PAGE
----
India’s rice export ban poses challenges for U.S. farmers
India recently placed a ban on long grain rice, excluding basmati and parboiled rice, in an effort to fight domestic food inflation.
The latest ban on rice exports will likely help U.S. rice exporters in the short term by driving up global prices, according to USA Rice Federation Vice President of Policy and Government Affairs Peter Bachman.
But the long-term impact will cause challenges and lower prices for U.S. rice farmers when India later sells its stocks of rice on the international market.
“This is just another example of India playing games with global food security, citing concerns over domestic supplies despite tens of millions of metric tons in government stocks in addition to what’s stored privately,” Bobby Hanks, chair of the USA Rice Federation’s International Trade Policy Committee, said. “With this action, India can quickly build more stocks that they’ll eventually dump back on the world market at dirt cheap prices and continue this cycle again.”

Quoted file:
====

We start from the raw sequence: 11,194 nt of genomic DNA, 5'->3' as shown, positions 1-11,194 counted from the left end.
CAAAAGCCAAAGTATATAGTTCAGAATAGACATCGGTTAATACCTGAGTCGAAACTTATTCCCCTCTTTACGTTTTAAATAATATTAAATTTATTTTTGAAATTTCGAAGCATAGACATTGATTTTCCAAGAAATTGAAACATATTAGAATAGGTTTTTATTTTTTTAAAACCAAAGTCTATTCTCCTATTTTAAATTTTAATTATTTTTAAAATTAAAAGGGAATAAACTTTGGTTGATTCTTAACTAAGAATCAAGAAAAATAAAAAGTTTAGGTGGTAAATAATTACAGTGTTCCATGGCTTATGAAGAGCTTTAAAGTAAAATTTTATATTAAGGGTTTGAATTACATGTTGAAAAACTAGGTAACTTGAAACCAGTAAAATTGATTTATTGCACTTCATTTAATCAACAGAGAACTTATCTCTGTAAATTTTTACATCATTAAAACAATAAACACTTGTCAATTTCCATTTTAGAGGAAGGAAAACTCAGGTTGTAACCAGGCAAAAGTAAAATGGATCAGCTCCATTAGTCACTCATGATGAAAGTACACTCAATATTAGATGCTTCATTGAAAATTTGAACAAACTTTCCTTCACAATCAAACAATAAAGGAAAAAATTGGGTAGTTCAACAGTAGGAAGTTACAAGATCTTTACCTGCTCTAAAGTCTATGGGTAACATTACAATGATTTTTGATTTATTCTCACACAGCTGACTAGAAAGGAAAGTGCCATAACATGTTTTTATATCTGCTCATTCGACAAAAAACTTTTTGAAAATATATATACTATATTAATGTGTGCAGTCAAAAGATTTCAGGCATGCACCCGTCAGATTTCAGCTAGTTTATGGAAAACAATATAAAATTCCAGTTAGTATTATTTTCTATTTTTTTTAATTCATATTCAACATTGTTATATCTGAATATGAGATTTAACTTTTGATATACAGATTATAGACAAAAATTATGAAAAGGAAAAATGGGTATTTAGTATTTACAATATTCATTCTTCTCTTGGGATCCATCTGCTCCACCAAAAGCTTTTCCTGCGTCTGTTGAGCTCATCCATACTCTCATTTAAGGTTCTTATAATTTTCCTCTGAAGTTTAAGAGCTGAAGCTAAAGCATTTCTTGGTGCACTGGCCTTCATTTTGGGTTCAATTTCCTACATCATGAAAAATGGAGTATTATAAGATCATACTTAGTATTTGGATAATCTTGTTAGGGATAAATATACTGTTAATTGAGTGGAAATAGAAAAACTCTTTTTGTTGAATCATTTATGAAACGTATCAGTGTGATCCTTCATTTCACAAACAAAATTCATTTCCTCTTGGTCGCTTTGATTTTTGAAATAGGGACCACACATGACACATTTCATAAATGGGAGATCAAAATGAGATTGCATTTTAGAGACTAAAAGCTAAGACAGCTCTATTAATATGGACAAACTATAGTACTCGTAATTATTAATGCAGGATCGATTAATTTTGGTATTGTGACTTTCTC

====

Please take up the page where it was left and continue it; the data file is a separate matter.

India is the world’s leading rice exporter, accounting for 40% of the global rice trade.
Bachmann expects major rice exporters like Vietnam to shift their exports to affected importers like Africa. This would allow U.S. exports to regain market share temporarily.
“We see this as a short-term positive for U.S. exports, a negative for global food security, and then a long-term problem for the horrible cycle of India building stocks way up and then dumping on the world market the same way China’s done with cotton in the past,” Bachmann said.
India’s ban also will force other rice-exporting countries to try to make up for the roughly 20 million tons India exports annually.
Bachmann noted U.S. rice farmers wouldn’t have an issue with India’s ban if the county would hold on to its stockpiled rice.
“If they’re stockholding to keep it there for people to eat and it’s a closed system…that’s fine,” Bachmann said. “Subsidize all you want, but don’t dump it.”
India’s rice ban will add large quantities of cheap grain to the international market and ultimately push down prices American farmers get for their crop.
Earlier this month, India removed retaliatory tariffs on selected U.S. agricultural products, including apples, walnuts, almonds, chickpeas and lentils.
India is America’s thirteenth largest trading partner, exporting roughly $2.4 billion a year of agricultural products.https://texasfarmbureau.org/indias-rice-export-ban-poses-challenges-for-u-s-farmers/
Published Date: July 31, 2023